The Final Voyage—Part 2

A 3.760Mb PDF of this article as it appeared in the magazine—complete with images—is available by clicking HERE

The first day on the river in the Seloohge never fails to be memorable. This is because one of the worst stretches for navigation we expect to see all summer is located on the Tanana River only miles below Fairbanks. It’s a 2500 mile marathon with Heartbreak Hill at the beginning.

Unlike a runner’s marathon there is no possibility for practice. With the Seloohge everything had better work the first time. A dozen laps around our little mooring pond are all we get. By then the crew is beat up from a week of shopping, packing, loading and fixing.

But at least we’re ready. The plan is an ever hopeful one: arrive at the dock early, load up, leave before noon with plenty of time available to deal with situations, all on a warm sunny day. The reality is always the opposite: lots of situations, late afternoon departure, usually in the rain. When most people are heading home from work, anticipating cold beer, dinner and TV, we’re just entering the river.

Entering the Tanana River at spring flood with a 20 ton barge is no stroll in the park. It’s a given that something bad will happen. On our most recent voyage, a 1500 mile trip to Fort Yukon and back, the nightmare of the first day was so dreadful that we promised to never speak of it again…and we haven’t. May that memory rest in peace.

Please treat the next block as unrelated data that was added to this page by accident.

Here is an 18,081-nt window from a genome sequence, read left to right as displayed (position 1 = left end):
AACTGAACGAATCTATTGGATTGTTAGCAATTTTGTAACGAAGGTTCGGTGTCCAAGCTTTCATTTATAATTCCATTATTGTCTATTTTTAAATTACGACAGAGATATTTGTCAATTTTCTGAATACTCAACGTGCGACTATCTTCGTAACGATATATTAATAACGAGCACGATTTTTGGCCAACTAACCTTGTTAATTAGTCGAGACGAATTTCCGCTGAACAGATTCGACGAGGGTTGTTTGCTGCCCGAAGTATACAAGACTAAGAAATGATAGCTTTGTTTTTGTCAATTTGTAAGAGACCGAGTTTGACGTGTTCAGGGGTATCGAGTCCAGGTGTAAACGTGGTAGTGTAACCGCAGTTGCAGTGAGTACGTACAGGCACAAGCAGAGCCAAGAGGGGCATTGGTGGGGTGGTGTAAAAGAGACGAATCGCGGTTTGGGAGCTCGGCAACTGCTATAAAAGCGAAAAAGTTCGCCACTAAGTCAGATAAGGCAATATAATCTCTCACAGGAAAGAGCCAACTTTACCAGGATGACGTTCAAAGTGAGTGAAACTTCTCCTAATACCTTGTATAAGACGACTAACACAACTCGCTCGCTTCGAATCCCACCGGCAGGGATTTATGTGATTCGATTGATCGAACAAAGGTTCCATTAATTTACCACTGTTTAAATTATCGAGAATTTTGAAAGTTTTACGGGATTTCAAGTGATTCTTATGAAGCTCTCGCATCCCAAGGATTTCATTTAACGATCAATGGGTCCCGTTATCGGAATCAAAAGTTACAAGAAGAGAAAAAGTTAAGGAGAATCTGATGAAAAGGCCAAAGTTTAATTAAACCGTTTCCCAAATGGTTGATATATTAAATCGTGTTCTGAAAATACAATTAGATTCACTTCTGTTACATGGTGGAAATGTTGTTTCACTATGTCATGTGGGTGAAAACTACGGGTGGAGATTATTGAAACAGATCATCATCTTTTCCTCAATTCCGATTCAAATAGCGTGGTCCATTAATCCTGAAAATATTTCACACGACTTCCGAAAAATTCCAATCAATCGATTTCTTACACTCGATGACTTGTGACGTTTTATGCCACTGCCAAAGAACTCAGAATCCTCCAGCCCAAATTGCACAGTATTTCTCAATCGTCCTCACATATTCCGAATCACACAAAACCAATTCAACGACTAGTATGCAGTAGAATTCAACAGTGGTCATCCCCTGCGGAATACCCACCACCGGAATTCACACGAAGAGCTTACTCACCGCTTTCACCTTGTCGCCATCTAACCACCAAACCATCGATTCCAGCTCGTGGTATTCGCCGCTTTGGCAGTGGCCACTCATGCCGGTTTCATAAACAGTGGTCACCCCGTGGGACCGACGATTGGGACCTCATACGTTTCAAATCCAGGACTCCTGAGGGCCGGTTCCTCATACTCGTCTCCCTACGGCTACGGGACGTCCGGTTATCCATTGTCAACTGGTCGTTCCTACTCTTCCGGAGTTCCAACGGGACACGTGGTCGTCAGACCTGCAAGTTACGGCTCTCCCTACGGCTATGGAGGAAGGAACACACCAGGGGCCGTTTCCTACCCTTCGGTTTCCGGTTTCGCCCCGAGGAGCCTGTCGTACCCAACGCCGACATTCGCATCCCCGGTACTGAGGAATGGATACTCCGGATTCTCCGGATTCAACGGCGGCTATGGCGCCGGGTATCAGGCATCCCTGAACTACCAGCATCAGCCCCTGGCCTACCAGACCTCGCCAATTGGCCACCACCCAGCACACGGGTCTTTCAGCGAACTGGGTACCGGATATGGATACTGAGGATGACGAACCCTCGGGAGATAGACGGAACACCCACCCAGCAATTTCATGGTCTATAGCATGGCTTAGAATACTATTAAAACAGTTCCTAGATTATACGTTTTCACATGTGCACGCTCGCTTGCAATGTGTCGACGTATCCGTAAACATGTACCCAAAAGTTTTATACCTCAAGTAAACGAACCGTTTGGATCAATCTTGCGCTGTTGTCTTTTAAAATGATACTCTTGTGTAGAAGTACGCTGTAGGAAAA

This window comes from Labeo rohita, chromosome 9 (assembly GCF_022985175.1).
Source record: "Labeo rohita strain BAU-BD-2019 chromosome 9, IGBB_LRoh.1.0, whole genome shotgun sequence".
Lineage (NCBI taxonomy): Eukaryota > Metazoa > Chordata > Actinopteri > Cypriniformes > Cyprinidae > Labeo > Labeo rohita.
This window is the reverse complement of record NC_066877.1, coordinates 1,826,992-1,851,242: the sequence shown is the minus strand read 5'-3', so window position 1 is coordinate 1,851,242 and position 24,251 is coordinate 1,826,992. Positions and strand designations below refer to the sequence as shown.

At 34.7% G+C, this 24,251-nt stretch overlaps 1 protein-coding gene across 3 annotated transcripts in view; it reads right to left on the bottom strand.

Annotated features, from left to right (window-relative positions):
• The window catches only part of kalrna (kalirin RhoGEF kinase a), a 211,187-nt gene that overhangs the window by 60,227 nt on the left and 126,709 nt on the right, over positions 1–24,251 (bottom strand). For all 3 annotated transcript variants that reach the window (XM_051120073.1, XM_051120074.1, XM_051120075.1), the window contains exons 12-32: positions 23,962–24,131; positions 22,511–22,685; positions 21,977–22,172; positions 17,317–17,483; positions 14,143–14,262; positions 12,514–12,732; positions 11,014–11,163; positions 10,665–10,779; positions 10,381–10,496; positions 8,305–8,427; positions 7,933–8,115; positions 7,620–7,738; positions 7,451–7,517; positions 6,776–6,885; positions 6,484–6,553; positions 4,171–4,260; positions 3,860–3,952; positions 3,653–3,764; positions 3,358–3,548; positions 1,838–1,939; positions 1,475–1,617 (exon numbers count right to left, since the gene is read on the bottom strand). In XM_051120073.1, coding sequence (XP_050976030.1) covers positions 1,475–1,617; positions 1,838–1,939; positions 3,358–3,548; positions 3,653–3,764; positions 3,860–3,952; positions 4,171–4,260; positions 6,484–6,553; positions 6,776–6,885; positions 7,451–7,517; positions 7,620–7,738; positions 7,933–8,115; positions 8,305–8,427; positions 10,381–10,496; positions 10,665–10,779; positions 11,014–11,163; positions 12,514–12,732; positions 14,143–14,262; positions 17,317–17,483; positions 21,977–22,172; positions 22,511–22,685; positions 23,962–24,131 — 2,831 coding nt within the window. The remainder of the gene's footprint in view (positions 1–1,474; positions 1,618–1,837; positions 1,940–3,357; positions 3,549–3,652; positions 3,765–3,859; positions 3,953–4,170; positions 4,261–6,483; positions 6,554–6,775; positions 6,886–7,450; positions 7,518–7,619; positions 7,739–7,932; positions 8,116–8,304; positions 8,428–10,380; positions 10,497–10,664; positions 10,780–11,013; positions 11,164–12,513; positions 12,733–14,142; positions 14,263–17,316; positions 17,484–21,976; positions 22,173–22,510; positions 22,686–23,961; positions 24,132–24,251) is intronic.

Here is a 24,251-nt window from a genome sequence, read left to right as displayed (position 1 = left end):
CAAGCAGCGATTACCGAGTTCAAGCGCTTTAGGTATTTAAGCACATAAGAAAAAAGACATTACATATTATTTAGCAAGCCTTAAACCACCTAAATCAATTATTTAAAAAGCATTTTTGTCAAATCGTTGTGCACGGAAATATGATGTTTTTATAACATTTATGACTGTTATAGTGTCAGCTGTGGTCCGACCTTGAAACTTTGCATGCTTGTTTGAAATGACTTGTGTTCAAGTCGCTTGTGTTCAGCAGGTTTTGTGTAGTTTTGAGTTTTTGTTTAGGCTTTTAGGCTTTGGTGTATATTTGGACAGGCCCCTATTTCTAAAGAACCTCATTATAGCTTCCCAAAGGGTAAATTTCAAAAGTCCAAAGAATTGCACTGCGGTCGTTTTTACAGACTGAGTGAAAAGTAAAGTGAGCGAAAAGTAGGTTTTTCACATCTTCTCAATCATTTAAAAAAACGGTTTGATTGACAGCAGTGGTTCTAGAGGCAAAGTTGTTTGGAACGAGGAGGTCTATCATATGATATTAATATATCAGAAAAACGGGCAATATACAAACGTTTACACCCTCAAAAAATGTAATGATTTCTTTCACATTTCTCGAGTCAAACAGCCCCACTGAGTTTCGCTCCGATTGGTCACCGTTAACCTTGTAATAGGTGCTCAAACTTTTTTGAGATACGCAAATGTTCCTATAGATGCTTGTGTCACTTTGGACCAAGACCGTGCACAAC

But it won’t, our destiny is déjà vu all over again.

This time out our crew consisted of the usual mix of grizzled old-school surveyors blended with an equal number of innocent and hopeful newbies. Myself, as survey manager, our chief of parties Albert Macica, party chief Todd Jantzi and survey tech Alvin Dayton filled the former roll. We had been together since the mid nineties and shouldered the burden of experience.

Party chief Frank McGuire, survey techs Elisabeth (Bethi) Folger and Peter Flynn, as well as our new cook, Jeff, filled out the roster. The helicopter pilot would join us later. Bethi had traveled with us to Fort Yukon in 2009 as an apprentice, so she had an inkling of what the evening would bring.